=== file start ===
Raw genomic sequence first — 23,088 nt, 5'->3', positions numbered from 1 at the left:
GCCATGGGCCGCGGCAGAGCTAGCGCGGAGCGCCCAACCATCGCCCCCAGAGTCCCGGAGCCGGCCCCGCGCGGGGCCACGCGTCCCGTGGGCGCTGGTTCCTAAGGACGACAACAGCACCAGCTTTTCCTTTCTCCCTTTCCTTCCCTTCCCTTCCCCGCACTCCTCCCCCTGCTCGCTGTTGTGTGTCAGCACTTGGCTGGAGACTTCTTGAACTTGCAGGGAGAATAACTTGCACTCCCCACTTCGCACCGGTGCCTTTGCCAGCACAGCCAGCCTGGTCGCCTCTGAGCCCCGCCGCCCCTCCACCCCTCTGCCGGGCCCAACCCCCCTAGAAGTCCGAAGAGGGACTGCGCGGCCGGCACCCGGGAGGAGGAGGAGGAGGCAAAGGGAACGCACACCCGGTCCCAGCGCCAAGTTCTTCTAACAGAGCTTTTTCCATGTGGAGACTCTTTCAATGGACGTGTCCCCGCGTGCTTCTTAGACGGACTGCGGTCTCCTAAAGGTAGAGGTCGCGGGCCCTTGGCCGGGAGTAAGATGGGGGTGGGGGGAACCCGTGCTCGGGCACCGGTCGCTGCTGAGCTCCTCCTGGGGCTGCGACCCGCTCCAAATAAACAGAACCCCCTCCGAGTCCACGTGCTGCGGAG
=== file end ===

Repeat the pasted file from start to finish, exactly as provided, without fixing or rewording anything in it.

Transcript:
Raw genomic sequence first — 23,088 nt, 5'->3', positions numbered from 1 at the left:
GCCATGGGCCGCGGCAGAGCTAGCGCGGAGCGCCCAACCATCGCCCCCAGAGTCCCGGAGCCGGCCCCGCGCGGGGCCACGCGTCCCGTGGGCGCTGGTTCCTAAGGACGACAACAGCACCAGCTTTTCCTTTCTCCCTTTCCTTCCCTTCCCTTCCCCGCACTCCTCCCCCTGCTCGCTGTTGTGTGTCAGCACTTGGCTGGAGACTTCTTGAACTTGCAGGGAGAATAACTTGCACTCCCCACTTCGCACCGGTGCCTTTGCCAGCACAGCCAGCCTGGTCGCCTCTGAGCCCCGCCGCCCCTCCACCCCTCTGCCGGGCCCAACCCCCCTAGAAGTCCGAAGAGGGACTGCGCGGCCGGCACCCGGGAGGAGGAGGAGGAGGCAAAGGGAACGCACACCCGGTCCCAGCGCCAAGTTCTTCTAACAGAGCTTTTTCCATGTGGAGACTCTTTCAATGGACGTGTCCCCGCGTGCTTCTTAGACGGACTGCGGTCTCCTAAAGGTAGAGGTCGCGGGCCCTTGGCCGGGAGTAAGATGGGGGTGGGGGGAACCCGTGCTCGGGCACCGGTCGCTGCTGAGCTCCTCCTGGGGCTGCGACCCGCTCCAAATAAACAGAACCCCCTCCGAGTCCACGTGCTGCGGAG